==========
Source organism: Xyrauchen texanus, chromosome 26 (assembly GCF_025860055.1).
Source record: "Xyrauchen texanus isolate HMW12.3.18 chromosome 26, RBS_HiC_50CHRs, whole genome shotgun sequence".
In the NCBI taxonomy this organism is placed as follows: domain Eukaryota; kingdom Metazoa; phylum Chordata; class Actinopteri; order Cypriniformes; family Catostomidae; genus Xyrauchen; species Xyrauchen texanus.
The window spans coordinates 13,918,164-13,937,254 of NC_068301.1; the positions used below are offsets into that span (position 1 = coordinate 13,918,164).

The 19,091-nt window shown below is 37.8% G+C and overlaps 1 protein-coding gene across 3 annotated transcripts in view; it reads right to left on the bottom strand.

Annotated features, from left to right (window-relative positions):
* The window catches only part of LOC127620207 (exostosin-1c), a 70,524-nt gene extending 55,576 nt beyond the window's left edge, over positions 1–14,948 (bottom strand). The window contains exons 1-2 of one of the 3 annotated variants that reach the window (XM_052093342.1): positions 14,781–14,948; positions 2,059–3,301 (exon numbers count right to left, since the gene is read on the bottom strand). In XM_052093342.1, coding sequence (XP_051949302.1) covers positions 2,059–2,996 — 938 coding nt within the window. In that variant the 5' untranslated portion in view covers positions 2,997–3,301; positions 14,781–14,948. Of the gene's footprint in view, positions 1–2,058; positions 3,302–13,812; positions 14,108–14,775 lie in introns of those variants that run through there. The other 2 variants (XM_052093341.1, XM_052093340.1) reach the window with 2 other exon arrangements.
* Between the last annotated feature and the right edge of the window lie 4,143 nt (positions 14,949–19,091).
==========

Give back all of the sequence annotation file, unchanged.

Source organism: Xyrauchen texanus, chromosome 26 (assembly GCF_025860055.1).
Source record: "Xyrauchen texanus isolate HMW12.3.18 chromosome 26, RBS_HiC_50CHRs, whole genome shotgun sequence".
In the NCBI taxonomy this organism is placed as follows: domain Eukaryota; kingdom Metazoa; phylum Chordata; class Actinopteri; order Cypriniformes; family Catostomidae; genus Xyrauchen; species Xyrauchen texanus.
The window spans coordinates 13,918,164-13,937,254 of NC_068301.1; the positions used below are offsets into that span (position 1 = coordinate 13,918,164).

The 19,091-nt window shown below is 37.8% G+C and overlaps 1 protein-coding gene across 3 annotated transcripts in view; it reads right to left on the bottom strand.

Annotated features, from left to right (window-relative positions):
* The window catches only part of LOC127620207 (exostosin-1c), a 70,524-nt gene extending 55,576 nt beyond the window's left edge, over positions 1–14,948 (bottom strand). The window contains exons 1-2 of one of the 3 annotated variants that reach the window (XM_052093342.1): positions 14,781–14,948; positions 2,059–3,301 (exon numbers count right to left, since the gene is read on the bottom strand). In XM_052093342.1, coding sequence (XP_051949302.1) covers positions 2,059–2,996 — 938 coding nt within the window. In that variant the 5' untranslated portion in view covers positions 2,997–3,301; positions 14,781–14,948. Of the gene's footprint in view, positions 1–2,058; positions 3,302–13,812; positions 14,108–14,775 lie in introns of those variants that run through there. The other 2 variants (XM_052093341.1, XM_052093340.1) reach the window with 2 other exon arrangements.
* Between the last annotated feature and the right edge of the window lie 4,143 nt (positions 14,949–19,091).